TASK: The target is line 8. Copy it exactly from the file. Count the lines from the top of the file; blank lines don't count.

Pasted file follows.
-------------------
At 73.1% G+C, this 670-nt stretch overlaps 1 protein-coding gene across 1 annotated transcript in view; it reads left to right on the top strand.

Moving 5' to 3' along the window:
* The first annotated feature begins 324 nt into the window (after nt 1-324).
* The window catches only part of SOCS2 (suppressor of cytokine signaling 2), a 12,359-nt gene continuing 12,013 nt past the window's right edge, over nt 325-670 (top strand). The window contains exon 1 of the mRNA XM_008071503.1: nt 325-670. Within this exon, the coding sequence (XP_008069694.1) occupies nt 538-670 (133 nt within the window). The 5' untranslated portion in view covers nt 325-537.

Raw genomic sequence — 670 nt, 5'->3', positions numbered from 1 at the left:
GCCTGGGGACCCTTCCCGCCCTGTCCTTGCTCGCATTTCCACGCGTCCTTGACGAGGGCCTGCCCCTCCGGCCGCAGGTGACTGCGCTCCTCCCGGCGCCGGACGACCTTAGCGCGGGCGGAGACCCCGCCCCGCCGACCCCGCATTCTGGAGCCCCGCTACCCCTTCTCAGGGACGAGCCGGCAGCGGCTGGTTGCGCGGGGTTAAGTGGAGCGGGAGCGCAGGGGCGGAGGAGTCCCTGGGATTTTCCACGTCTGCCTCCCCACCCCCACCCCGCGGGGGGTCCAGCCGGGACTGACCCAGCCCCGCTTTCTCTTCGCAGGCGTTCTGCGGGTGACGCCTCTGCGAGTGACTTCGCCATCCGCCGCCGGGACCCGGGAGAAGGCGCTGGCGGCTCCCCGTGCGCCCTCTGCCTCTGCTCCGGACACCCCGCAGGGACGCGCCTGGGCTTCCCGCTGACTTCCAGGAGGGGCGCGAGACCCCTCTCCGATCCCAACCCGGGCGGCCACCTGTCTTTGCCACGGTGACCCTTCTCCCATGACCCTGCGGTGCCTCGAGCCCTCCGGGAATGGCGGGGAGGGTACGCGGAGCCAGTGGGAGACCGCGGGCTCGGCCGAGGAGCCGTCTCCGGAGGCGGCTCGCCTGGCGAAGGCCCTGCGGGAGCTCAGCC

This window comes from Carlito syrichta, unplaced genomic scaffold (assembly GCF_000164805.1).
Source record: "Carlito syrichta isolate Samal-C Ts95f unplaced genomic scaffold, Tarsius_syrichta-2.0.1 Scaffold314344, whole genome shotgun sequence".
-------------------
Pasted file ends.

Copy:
Source record: "Carlito syrichta isolate Samal-C Ts95f unplaced genomic scaffold, Tarsius_syrichta-2.0.1 Scaffold314344, whole genome shotgun sequence".